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O's Make It To The Wild Card Game As Regular Season Ends

Baseball’s exciting, wildly unpredictable season came down to Game 162 with a real possibility that there would be play-in games before the wild-card Winner Take All playoffs. It didn’t happen because the Toronto Blue Jays and Baltimore Orioles won their final series on the road at Fenway Park and Yankee Stadium, respectively.

After taking advantage of Macy's "greatest sale of the year," I strolled the big blocks from 7th Avenue and 34th Street to Foley's bar not far from the Empire State Building where I took in the proceedings I knew that on a football Sunday there would be many TVs tuned to baseball.

Amazingly, Foley's is a big St Louis Cardinals outpost and many Redbird-clad fans gathered hoping against hope that the Giants would lose and the Cards would get in.
After the umpires on Thursday night shockingly didn't enforce a rule that a ball was a ground-rule double allowing the Cards to beat the Reds, I was glad the Cards were locked out of the 2016 playoffs. Like the Yankees, they are in there too much (but at least their manager Mike Matheny doesn't wear a number like Joe Girardi's 28 to tell the world about the inevitable next world championship.)

I was pleased when there was a family of Oriole fans from Towson, Maryland, where I started my teaching career way back then. We made appropriate noise when the O's took and kept the lead.

So now the O’s and Blue Jays will meet on Tuesday Oct 4 at 8:08 on TBS in Toronto for the right to play the Texas Rangers in the best-of-five AL Division Series. Boston, the AL East winner whose closer Craig Kimbrel is in a slump at the worst time, lost home field advantage to the Cleveland Indians who will host them in the other ALDS.

The Detroit Tigers, given up for dead a couple of months ago, made a valiant run at crashing the playoff party. But playing the role of spoiler to the utmost, the Atlanta Braves beat the Bengals on Sat. and Sun. to eliminate Detroit. The Braves in September also swept the Mets at Citi Field but the New Yorkers rebounded to win the first wild card.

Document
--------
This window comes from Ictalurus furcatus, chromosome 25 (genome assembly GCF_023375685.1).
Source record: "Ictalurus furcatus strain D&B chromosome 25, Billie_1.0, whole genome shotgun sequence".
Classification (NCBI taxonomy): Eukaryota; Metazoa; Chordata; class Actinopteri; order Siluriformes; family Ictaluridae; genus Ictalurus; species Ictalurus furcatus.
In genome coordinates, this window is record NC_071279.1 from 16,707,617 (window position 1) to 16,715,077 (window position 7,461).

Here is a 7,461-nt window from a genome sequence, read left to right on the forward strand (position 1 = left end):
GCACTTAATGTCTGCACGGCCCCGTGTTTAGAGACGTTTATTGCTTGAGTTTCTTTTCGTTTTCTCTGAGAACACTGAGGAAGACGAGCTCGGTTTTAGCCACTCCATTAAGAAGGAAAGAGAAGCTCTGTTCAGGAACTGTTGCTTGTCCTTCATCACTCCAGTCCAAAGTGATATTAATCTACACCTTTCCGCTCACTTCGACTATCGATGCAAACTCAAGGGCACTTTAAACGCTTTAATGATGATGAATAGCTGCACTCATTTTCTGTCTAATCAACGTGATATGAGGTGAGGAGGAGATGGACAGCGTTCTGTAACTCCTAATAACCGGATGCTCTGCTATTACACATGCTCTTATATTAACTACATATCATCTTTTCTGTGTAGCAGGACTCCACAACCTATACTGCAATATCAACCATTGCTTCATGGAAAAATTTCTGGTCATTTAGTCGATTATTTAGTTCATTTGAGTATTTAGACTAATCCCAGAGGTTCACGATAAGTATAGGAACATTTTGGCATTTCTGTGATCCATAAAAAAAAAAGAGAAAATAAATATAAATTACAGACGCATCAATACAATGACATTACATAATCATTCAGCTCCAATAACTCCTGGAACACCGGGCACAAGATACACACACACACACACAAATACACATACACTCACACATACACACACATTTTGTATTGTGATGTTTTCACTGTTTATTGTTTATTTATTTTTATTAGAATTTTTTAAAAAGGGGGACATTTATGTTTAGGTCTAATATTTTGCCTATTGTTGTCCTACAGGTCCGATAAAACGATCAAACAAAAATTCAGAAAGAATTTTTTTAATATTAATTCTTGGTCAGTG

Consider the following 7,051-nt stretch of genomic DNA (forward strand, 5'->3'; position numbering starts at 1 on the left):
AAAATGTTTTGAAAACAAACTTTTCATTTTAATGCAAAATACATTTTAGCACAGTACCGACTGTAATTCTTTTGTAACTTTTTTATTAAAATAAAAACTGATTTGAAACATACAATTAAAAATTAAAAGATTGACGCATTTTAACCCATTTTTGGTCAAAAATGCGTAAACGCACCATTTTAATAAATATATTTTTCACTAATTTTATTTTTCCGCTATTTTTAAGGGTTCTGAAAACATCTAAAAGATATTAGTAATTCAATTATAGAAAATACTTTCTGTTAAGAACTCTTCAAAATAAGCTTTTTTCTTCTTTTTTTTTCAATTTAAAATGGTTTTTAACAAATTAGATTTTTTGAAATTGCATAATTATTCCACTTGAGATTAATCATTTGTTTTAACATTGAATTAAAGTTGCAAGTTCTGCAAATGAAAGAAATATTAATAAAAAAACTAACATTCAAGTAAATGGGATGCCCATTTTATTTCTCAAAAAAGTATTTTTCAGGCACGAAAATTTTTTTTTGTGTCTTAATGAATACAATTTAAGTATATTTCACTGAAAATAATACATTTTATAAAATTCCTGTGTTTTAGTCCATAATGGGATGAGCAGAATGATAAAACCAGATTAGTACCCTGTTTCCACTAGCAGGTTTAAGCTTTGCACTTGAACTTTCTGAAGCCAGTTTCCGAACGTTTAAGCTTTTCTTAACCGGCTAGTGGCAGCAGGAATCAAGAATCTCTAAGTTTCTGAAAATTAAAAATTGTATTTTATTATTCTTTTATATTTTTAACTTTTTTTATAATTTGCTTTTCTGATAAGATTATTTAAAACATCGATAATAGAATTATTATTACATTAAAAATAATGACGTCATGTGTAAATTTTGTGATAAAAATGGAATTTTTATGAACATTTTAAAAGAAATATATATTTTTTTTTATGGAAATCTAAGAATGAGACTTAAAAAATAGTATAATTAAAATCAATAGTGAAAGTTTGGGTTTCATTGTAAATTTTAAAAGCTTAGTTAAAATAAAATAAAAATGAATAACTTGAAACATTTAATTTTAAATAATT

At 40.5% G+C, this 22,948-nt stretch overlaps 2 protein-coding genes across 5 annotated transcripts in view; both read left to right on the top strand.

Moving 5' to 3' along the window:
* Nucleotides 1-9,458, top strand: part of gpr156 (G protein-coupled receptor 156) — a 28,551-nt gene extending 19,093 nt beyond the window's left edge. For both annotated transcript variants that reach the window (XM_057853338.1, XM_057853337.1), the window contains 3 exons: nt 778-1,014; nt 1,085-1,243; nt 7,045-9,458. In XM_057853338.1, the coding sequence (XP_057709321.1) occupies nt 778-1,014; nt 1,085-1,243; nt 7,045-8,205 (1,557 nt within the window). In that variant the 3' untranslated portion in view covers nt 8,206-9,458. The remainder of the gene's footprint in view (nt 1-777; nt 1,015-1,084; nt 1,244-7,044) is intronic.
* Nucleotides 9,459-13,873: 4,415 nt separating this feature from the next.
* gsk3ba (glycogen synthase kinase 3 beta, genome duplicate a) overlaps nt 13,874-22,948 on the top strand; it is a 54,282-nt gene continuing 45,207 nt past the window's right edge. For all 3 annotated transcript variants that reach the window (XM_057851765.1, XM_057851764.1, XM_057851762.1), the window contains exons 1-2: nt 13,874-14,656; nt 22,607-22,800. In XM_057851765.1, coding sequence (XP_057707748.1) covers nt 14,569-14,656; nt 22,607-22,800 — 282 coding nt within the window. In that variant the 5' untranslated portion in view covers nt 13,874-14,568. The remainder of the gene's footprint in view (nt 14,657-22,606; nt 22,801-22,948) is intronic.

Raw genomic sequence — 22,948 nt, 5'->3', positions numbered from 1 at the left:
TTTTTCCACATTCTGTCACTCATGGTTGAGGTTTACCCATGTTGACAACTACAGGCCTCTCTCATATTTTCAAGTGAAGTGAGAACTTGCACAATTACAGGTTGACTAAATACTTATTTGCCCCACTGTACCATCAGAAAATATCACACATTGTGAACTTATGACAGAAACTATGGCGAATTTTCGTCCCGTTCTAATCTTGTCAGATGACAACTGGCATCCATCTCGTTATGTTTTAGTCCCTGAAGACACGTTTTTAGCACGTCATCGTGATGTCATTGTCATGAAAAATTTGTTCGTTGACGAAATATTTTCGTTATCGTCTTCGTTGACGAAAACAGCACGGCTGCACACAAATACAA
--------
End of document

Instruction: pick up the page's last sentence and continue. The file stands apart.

It was unfortunate for Detroit that they couldn’t use their designated hitter Victor Martinez in the National League park but they had their chances to win each game. Just couldn’t come up with the big hit, a lament that is often heard when teams just miss out on the post-season.

A fascinating sidelight in the Tiger losses is that two former Oriole castoff relievers got huge outs for the Braves. Coming in with bases loaded and nobody out in the 8th on Sat night, Chaz Roe kept Atlanta's 5-2 lead by striking out fearsome Miguel Cabrera and getting stellar J.D.Martinez to hit into a double play. Former Oriole closer Jim Johnson got saves in each game.

Meanwhile the much-maligned Oriole starting pitching came up big in the last weeks of the season. Who would have thought that Ubaldo Jimenez would emerge as a consistent contributor?

Ramon Martinez, Pedro’s older brother and a special adviser to Oriole gm Dan Duquette, has become a confidant with fellow Dominican Ubaldo. Ramon has evidently helped to eliminate some extraneous movement from Ubaldo’s complicated delivery.

Things are going well in Ubaldo’s outside life that certainly hasn't hurt his performance.
**He recently became father for the first time.
**In early September he flew to Miami in between starts to attend a swearing-in ceremony to become an American citizen.

At a time when the national media is making such a big deal about journeyman quarterback Colin Kaepernick’s refusal to stand for the national anthem, most of the country doesn’t know about Ubaldo Jimenez’s unabashed affirmation of his adopted land.

He also has become the new spokesperson for the Cardboard to Leather philanthropic project of the Oriole Advocates, a longtime baseball-loving community service organization in Baltimore. Cardboard to Leather makes annual trips to Latin America bringing baseball equipment to the needy.

If the Orioles manage to beat Toronto in the wild card game, Jimenez will certainly get a start in the division series. The Orioles young veteran Chris Tillman is likely to get the wild card start with the finally healthy Dylan Bundy ready to aid in relief.

The Birds’ other young hard-throwing right-hander Kevin Gausman beat the Yankees in Game 162 to clinch the wild card bid. All of a sudden, with Bundy, Gausman, and Tillman, and one more year of revived Jimenez and maybe Yovani Gallardo and Wade Miley, Oriole pitching doesn't look so foreboding.

One of the interesting sidebars in the upcoming Toronto-Baltimore wild card tussle is that two sluggers on each team might be playing their last game for their current franchises. Jose Bautista and Edwin Encarnacion of the Blue Jays and Mark Trumbo and Matt Wieters of the Orioles are all free agents at the end of the post-season.

All year on this blog I have refused to speculate on where these run-producers might go and I’m not gonna start now. Wieters, a switch-hitter and an excellent defensive catcher, probably has the most value. It certainly went up when he smashed for the first time in his career home runs from both sides of the plate in the O's Game 162 5-2 victory over the Yanks.